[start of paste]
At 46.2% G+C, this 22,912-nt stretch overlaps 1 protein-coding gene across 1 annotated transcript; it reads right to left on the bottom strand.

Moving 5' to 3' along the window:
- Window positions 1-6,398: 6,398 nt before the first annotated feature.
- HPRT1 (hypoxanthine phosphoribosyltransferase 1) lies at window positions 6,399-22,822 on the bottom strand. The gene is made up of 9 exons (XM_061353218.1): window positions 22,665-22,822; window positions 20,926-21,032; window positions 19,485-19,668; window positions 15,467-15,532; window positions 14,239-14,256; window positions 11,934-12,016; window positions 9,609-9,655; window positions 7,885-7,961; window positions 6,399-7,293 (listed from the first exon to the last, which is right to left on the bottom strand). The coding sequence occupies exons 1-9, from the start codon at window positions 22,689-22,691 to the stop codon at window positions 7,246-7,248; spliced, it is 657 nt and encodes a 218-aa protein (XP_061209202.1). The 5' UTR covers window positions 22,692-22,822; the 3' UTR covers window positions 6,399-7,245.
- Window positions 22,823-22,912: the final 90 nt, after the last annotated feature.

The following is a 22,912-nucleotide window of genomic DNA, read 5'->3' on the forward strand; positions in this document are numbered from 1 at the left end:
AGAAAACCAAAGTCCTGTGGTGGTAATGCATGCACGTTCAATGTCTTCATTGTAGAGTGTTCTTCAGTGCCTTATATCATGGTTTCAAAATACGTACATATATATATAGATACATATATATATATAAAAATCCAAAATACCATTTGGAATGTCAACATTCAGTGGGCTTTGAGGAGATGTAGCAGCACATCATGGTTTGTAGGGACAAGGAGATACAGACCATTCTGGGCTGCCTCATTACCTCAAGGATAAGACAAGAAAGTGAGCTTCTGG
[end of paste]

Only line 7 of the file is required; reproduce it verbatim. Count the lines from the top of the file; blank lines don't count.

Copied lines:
AGAAAACCAAAGTCCTGTGGTGGTAATGCATGCACGTTCAATGTCTTCATTGTAGAGTGTTCTTCAGTGCCTTATATCATGGTTTCAAAATACGTACATATATATATAGATACATATATATATATAAAAATCCAAAATACCATTTGGAATGTCAACATTCAGTGGGCTTTGAGGAGATGTAGCAGCACATCATGGTTTGTAGGGACAAGGAGATACAGACCATTCTGGGCTGCCTCATTACCTCAAGGATAAGACAAGAAAGTGAGCTTCTGG